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Know Your Beers – Our Guide To Wheat Beer!

The Cask Marque Guide To Beer Styles:

I bet you all have a friend or a colleague who tells you they don’t like beer? I know. It’s unfathomable to you and I. But these mad, sad fools need our guidance because their experience or perception of beer has probably been a poor one. We know that not all beer is the same, we know that saying you don’t like beer is akin to saying you don’t like food.

So, in this new series from Annabel Smith, in-house Beer Sommelier at Cask Marque, we’re going to take a light hearted look at a range of beer styles, and help you persuade the uninitiated masses to try a tipple.

*Spoiler alert: some of these beer styles are NOT cask. Gulp!

Wheat Beer

If there is one beer any novice should try first, it’s wheat beer. Why? Because it immediately dispels the preconceptions that all beer is brown and bitter! This is a beer which is ideal for someone who loves Champagne or Prosecco.

Surprisingly, wheat beer is not made entirely with wheat grain. It typically contains between 30 to 60 percent wheat and the remainder is malted barley. Most brewers tend to prefer barley because this grain has a husk, which filters out the proteins. Wheat doesn’t have a husk so when we brew with it, the beer will always appear hazy.

Where Did Wheat Beers Come From?

Before the invention of modern lagers in the 1840’s, there were broadly two types of beer in Bavaria: smoky, strong, lagered (“stored”) brown ales and light, fresh tasting white or wheat beers. ( Although, as early as the 9th century AD records survive of brewing with wheat across much of the Roman Empire).

In 1516, Reinheitsgebot (the ‘Beer Purity Law’) was passed in Bavaria, stating that beer could only be brewed using barley, hops and water, although brewers were allowed to use wheat if they paid a higher tax on the beer.

When this tax differentiation was removed in 1602, however, wheat beers enjoyed a massive increase in popularity, before falling out of fashion in the 1840’s in favour of modern style lager.

Fast forward to the swinging 60’s when Pierre Celis, a diary manager, revived wheat beer with the addition of coriander, cumin, and the dried peel of Curacao oranges. The result was Hoegaarden, named after his home town. The beer looked and tasted completely different and was the first craft beer of recent origin to become a worldwide hit for a global brewer.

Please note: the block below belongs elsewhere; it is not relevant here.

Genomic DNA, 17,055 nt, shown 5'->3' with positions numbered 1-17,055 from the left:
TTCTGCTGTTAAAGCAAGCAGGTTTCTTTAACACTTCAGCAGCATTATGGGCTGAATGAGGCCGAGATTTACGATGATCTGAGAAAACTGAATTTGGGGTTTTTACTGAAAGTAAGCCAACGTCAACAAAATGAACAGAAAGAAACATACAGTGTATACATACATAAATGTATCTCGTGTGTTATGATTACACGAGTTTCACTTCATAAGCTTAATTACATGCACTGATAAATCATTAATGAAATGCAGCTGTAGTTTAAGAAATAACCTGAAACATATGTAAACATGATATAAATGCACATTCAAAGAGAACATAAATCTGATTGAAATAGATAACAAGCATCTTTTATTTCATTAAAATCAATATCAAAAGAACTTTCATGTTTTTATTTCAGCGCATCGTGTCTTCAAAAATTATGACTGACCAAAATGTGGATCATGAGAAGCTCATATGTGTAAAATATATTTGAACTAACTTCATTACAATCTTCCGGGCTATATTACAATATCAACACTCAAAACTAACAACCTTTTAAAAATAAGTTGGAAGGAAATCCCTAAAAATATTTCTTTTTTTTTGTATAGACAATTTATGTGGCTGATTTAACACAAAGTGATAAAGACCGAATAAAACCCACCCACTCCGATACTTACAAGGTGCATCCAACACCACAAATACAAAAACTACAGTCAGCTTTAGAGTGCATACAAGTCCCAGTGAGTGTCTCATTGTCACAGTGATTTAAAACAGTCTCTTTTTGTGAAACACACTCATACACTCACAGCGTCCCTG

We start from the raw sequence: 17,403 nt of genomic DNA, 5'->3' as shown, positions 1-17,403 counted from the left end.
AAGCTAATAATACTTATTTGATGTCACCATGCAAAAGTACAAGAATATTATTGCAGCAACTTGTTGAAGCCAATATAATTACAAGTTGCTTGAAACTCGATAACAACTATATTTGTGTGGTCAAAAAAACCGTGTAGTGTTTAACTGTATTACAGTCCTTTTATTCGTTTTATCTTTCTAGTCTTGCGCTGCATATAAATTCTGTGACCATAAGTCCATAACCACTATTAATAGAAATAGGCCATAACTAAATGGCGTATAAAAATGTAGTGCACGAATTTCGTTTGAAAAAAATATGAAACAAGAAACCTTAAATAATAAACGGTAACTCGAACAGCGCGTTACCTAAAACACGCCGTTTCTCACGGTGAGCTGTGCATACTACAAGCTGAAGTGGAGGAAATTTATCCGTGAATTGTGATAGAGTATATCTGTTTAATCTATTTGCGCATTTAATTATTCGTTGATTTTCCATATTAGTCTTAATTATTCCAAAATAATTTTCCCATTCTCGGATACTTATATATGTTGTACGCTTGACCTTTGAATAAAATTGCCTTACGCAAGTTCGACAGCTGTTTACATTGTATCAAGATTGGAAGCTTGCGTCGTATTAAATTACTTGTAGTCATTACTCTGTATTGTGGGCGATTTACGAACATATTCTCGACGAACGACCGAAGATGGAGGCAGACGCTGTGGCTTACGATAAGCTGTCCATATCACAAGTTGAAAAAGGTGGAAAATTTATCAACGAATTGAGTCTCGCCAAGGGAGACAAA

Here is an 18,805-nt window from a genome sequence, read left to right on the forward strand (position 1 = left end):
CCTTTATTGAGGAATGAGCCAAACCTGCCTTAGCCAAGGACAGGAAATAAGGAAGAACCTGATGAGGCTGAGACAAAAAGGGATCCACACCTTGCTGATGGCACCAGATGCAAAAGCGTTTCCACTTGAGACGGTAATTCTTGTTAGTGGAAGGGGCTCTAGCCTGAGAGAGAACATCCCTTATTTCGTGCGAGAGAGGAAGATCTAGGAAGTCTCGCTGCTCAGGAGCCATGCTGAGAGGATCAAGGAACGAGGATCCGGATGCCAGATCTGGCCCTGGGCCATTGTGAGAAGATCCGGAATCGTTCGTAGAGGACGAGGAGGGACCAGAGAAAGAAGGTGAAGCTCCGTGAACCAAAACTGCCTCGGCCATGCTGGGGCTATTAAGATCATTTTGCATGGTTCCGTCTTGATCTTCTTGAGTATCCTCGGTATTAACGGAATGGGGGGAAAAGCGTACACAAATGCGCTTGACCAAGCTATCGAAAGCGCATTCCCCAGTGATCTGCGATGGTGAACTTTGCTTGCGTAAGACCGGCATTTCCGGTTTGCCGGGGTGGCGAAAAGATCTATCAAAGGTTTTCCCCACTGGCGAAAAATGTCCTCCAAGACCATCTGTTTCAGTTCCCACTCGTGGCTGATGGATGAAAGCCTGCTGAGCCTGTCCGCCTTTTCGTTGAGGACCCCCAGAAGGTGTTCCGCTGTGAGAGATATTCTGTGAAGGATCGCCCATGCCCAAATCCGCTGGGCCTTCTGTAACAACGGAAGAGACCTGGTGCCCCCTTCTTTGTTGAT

It’s Not Just About Hoegaarden!

Wheat beer has lots of variances, depending on where it’s brewed. I’ll explain more below (stay with us though – there’s lots of German words!)

Weizen (German for ‘wheat’) gets its flavours from the grain, hops and particularly the yeast. By law these beers, when brewed in Germany, must be at least 50 per cent wheat and the remainder barley.

German Wheat Beers are also known as Weissbier, Hefeweizen Weizen, Weizenbock, Kristallweizen, Dunkelweizen

Wit Bier (‘Wit’ is the Flemish word for ‘white’) originates in Belgium. Some of the flavours come from the grain, hops and yeast, but they include other ingredients such as coriander, orange peel, and oats

Belgian and French Wheat Beers are also known as White Beer, Witbier and Bieres Blanche


wheat beer characteristics

To Serve:

Wheat beers are one of the most versatile beers to match with food. The citrus notes CUT through oily fish and COMPLEMENT light shellfish. The bready notes also COMPLEMENT cheese and charcuterie, the creamy mouthfeel CUTS through fiery chilli and quench heat – in fact, wheat beer is one of the best beers to have with a hot curry!


Like our beer styles blog? Read the ones on Pale AlesStouts and Porters, Trappist & Abbey and Lager.